Great post! I would also add to this list shielding your debit/credit cards with a RFID shield. This is a small envelope that you can slide your card into and will protect your card from anyone attempting to clone or conduct a relay attack on your card. The one I recommend is the "Secure Sleeve" by Identity Stronghold (http://www.idstronghold.com/securesleeve.php?s=2)

Dave Whitelegg CISSP said...

Thanks for the comments, did you hear me rambling on Radio 4 lunch time yesterday? I was talking about just that, the new Contactless cards and shielding RF tags!

I'm going turn this post into a guide and stick on the website, I'll def. add the Secure Sleeve. Perhaps some good old fashioned tin foil might do the job too, if I get chance, I'll give them both a test.

agent0x0 said...

I would think tin foil has the same effect..just less pretty in your wallet. :)

Anonymous said...

Is emailing a scanned image of a document containing credit card details as risky as just emailing the details as text? How does it compare to faxing the same document?

Dave Whitelegg CISSP said...

You should avoid Emailing your credit card details full spot, either as text or a scanned image. Don't ever let anyone bully you into sending your card details.

Faxing your card details should be completly avoided too. Think about what happens to the fax at the other end, who can read it, how does it get disposed off etc.

Any merchant or retailer who asks for your card details by Email or fax is breaking strict rules set out by the Payment Card Industry (PCI) and can be liable to fines or withdrawal of card services by the likes of Visa and Mastercard, so it's a completely wrong practice.

So if some deskjockey insists on such bad practices, ask to speak with someone senior, then ask him where the organisation stands with PCI compliance.

Humanus said...

Your advices are great but a bit old. More to say all the passages can be narrowed down "be accurate and think twice":)

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Anonymous said...

A merchant is currently requesting credit/debit card details to be completed on a paper form sent through the post. The form requires individual to write the 3 digit security code as well. Is this PCI compliant?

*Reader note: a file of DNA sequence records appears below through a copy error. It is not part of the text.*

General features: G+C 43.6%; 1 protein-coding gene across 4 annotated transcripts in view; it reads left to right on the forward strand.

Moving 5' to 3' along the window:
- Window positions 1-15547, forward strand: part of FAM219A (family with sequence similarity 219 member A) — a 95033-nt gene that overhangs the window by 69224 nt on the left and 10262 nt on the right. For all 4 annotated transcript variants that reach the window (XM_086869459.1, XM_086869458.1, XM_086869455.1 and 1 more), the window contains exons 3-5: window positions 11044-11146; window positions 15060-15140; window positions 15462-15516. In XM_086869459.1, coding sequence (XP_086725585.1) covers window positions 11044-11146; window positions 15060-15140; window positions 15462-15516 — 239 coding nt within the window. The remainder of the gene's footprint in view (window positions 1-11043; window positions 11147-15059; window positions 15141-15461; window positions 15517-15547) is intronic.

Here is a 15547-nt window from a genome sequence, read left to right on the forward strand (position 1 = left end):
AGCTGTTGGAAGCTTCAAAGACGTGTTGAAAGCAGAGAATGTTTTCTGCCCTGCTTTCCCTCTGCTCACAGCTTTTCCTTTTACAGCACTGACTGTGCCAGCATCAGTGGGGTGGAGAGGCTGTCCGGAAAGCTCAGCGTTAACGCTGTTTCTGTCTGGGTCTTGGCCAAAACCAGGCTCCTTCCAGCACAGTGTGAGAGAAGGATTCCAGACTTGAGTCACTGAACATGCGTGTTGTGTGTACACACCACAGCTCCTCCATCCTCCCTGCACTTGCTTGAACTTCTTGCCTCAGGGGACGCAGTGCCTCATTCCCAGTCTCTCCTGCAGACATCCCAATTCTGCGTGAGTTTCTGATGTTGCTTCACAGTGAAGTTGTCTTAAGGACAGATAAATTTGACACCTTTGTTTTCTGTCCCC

Anonymous said...

is it PCI compliant for a merchant to ask individuals to send credit/debit card number and 3 digit security code on a paper form to be put in the post?

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Dave Whitelegg said...

"is it PCI compliant for a merchant to ask individuals to send credit/debit card number and 3 digit security code on a paper form to be put in the post?"

PCI DSS does not prohibit the paper collection and processing of cardholder data by post. However such payment method introduces PCI DSS security requirements and additional risks which the merchant needs to be aware, therefore I strongly advise against using this outdated method of card payment processing.

For instance once the customer completed postal payment forms enter the merchant environment, they need to be handled and treated with the same physical security as if they were cash. So workers opening payment letters containing cardholder information within the mail room would introduce several PCI requirements into that environment. Secondly once the payment has been processed the payment form must be instantly and securely destroyed, as under PCI DSS, the storage of the 3 digit security code is strictly prohibited post authorisation.

In all there are a number of difficult PCI DSS measures which require meaning within the environment when using postal forms, it is far easier to comply with PCI DSS (and cheaper) and much less risky to use electronic card payment processing. I would recommend using a third party PCI DSS compliant payment processor and so outsource the lion share of these cumbersome PCI DSS security requirements.

I hope this helps.

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Attorney Credit Repair said...

Though dumpster diving has lost much of its popularity in stealing personal information do not count it out yet for many desperate hooligans still do it. Shred it for them not to be able to steal it.

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excellent post!! i read and figure out all thats inside your article. i can see my credit cards security now. your step by step suggestion is very clear thanks a lot for posting a very helpful article!

CreditCardAssist said...

I really wish that more credit card companies had real people in the US on the phone lines when you call. It's so frustrating when I can't even understand what the person on the other end of the phone is saying!

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The problem here lies is easily remedies by managing which sites you'd give out your information to.

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Brilliant exposed you input here. I just noted the crucial idea and tips in the issue of reducing your risk of Credit Card and identity fraud. Thanks!

PCI Compliance said...

Thank you for this post. These days, it's better to be safe than sorry. You must give your card proper protection and security.

Payday Loans said...

liable to fines or withdrawal of card services by the likes of Visa and Mastercard, so it's a completely wrong practice.

shredding Houston said...

Thank you for sharing these helpful tips on how to prevent credit card and identity fraud. This criminal act has become a huge problem to society worldwide. By practicing these tips, individuals can protect their credit card information from being stolen and used by criminals.